Is Sicily part of Italy? - Papa Vince

Is Sicily part of Italy?

Perhaps this question is asked so often due to the history of conquests of the island.  Here is a brief history of the Mediterranean Island that became part of Italy during the unification in 1861 and today is one of Italy's five autonomous regions.  

For a relatively small island, Sicily boasts maybe an unparalleled history with stories of conquest and invasion.  While the following article is not meant to give you a detailed account of the island’s history, its aim is to give you a snapshot of the events that have formed the land and the people that are Sicily today.

Since the beginning of time, Sicily has been fought over by all the powers of the Mediterranean.  Standing at the gateway between the east & the west, it has been conquered by different people groups wanting to gain Sicily’s geographical strategic advantage.  Sicily stands strong today as the largest island of the Mediterranean with its unique identity & culture that has been forged as a result of the continual tidal wave of people.  As a visitor to the island you’ll see those legacies that have been left behind and are still embedded in the architecture, culture & language.  Find out about the people that you’ll encounter and the wealth of history that the island has to offer.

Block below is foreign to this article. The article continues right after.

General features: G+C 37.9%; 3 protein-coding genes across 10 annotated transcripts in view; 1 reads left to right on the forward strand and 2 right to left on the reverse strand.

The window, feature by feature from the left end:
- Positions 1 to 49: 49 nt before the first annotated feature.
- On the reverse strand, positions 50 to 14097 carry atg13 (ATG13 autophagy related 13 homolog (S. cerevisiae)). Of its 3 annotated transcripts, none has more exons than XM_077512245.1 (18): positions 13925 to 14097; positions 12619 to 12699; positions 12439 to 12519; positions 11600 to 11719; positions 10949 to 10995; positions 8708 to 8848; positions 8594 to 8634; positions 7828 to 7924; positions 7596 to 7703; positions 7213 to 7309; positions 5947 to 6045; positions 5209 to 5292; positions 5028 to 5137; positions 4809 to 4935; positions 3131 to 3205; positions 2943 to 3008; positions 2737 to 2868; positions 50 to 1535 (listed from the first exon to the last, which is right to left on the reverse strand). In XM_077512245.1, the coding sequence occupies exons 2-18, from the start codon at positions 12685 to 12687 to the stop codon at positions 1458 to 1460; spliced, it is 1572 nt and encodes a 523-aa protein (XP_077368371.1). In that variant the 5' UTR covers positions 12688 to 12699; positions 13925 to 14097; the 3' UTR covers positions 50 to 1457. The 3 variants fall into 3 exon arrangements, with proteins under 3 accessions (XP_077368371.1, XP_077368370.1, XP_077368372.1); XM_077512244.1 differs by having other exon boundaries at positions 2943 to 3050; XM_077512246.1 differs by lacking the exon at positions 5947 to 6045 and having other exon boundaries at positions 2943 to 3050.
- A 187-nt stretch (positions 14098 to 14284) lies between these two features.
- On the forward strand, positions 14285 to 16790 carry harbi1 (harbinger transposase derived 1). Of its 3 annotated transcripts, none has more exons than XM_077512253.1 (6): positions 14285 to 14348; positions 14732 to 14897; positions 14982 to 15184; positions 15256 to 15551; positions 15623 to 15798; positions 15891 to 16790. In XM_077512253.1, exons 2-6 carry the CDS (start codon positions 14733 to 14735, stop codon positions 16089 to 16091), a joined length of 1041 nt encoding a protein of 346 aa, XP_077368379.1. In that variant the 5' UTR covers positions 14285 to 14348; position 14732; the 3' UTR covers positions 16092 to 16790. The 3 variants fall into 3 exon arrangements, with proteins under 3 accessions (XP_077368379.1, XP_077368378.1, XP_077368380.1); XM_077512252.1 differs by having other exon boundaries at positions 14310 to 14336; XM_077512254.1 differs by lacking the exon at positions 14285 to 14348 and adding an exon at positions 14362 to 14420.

In prehistoric times three different indigenous tribes dwelt on the island, one of which gave Sicily its name.  As time progressed and Greece sought to expand its power in the Mediterranean, settlers arrived in the eastern port of Naxos ready to make the island their home. Like many civilizations that would later arrive, the Greeks built altars across the island as an act of worship to their gods, thus changing the landscape.  It is thanks to the Greeks who brought with them vines and olives, that the island is so rich in these products today.

As the Greeks arrived on the eastern side of Sicily in 735 BC, on the west coast Phoenicians arrived from modern day Lebanon & Syria to set up a trading base on the island.  Not so concerned with establishing their identity on Sicily, the Phoenicians often took wives from the local population and integrated with the prevailing Greek culture.  It may have been the Phoenicians who first built the salt flats in Trapani, the beginnings of a salt harvesting tradition that still lives on today.